Some have since argued that personal antagonism between the haughty Mao Zedong and the plebeian Khrushchev underlay the dispute. And it is true neither had much love for the other. But personal love rarely enters affairs of state. For in June 1957 when Soviet hardliners (the so-called anti-Party group) moved to unseat Khrushchev, at a crucial stage the Chinese came out in support of Khrushchev.

Just a few months later the Chinese got the nuclear support agreement they wanted so badly. Beijing only turned anti-Khrushchev after Khrushchev had turned anti-Beijing. So why did Khrushchev renege on the agreement?

In 1957 he had been fighting for his political life and was keen to keep Beijing on-side. By 1959, however, his moves for detente with the West (which had begun in 1954 incidentally with his “Geneva Spirit” diplomacy leading to an important concession to Japan over the Northern Territories dispute, which Tokyo then promptly upended in a bid to seek more concessions) had matured to the point where he could visit Camp David and come away describing Eisenhower as a “a man of peace.”

Clearly none of that would have been possible if he had been supporting Beijing in a nuclear confrontation with the U.S. over Taiwan. He had no choice but to cancel the agreement, but not before he made a little-known offer of Soviet military support provided it was under Soviet control — an offer Beijing contemptuously rejected.

This in turn provided the grist for Beijing’s ideological attacks on Moscow — that the U.S. was the implacable enemy, that Moscow’s detente hopes were a sellout for communist ideals, and so on. Meanwhile, Beijing set out determinedly to develop its own nuclear weapons, which it successfully tested in 1964.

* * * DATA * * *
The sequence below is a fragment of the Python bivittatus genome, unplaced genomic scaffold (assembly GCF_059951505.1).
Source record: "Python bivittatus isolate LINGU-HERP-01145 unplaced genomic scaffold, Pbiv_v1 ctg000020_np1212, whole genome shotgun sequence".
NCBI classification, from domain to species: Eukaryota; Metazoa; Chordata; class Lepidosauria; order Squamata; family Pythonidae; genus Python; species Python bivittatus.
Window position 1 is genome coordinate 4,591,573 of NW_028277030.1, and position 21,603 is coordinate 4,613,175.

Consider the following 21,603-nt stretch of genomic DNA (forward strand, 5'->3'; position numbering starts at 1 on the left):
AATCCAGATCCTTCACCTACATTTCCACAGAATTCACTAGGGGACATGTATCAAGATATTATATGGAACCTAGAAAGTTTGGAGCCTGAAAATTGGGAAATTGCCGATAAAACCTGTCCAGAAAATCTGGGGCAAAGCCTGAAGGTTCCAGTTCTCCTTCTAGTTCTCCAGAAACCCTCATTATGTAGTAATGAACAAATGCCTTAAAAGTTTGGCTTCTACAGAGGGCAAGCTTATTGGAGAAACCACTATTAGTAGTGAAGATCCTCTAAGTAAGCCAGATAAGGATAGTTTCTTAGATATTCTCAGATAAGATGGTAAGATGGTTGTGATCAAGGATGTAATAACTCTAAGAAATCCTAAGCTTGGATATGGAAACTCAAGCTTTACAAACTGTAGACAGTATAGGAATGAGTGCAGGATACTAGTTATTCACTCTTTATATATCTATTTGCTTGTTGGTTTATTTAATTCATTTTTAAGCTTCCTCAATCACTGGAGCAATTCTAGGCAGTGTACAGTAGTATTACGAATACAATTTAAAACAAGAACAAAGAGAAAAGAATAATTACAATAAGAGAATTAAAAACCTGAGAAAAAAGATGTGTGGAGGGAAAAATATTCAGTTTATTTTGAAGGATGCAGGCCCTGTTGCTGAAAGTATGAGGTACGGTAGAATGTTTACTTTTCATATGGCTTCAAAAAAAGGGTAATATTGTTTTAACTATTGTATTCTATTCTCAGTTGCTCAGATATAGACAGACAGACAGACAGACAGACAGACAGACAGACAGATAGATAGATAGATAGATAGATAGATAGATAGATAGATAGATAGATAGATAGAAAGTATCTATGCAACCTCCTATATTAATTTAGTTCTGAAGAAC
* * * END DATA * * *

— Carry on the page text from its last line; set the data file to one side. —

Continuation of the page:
Seen in this context it is clear that both Moscow and Beijing were acting in defense of what they saw as their justified national interest. Beijing’s concern over Taiwan has become even clearer since the end of the Cold War.

Khrushchev’s efforts to end the Cold War were sadly to end with his overthrow by Moscow hardliners in 1964. But few Western observers at the time seem to have realized the clash of national interest that the U.S. had provoked. Instead they preferred to see it in purely ideological terms — as dangerous hardline communists in Beijing opposed to moderate communists in Moscow.

This, together with the distorted version of 1959 Tibet events and the 1962 frontier dispute with India, led directly to the image of a belligerent China on the move in Asia, and the Washington-Canberra decision to intervene in Vietnam.

Indeed, in Moscow in 1964, I was to sit in on a bizarre attempt by an Australian foreign minister, Paul Hasluck, acting on U.S. request, to persuade the “good” Soviet communists to work to restrain the “bad” Chinese communists over Vietnam. Premier Alexsei Kosygin’s chilly response to Hasluck said it all: “We would like to see our Chinese comrades doing much more to assist the brave Vietnamese people suffering U.S. aggression.”

For the U.S.-British military and spy agencies keen to justify Western interventions in Asia, the Sino-Soviet ideological dispute coinciding with the 1959 Tibet uprising and the 1962 Sino-Indian frontier dispute were godsends. Indeed both former U.S. Secretary of State Henry Kissinger, and Robert McNamara, former U.S. defense secretary, have since admitted that these exaggerated views of China were crucial to their own Vietnam intervention policies.

When I left the foreign service in 1965, I managed to have published my own inside — and since authenticated — view of both disputes. But there is little a single individual can do against the weight of conventional opinion backed by the black information activities from Washington and London. The academics, pundits, editorialists and the many others determined to see China as an aggressive monster won the day. And many Vietnamese lost their lives as a result.

Gregory Clark is vice president of Akita International University. A Japanese translation of this article will appear on, where relevant chapters from his 1968 book “In Fear of China” can also be found.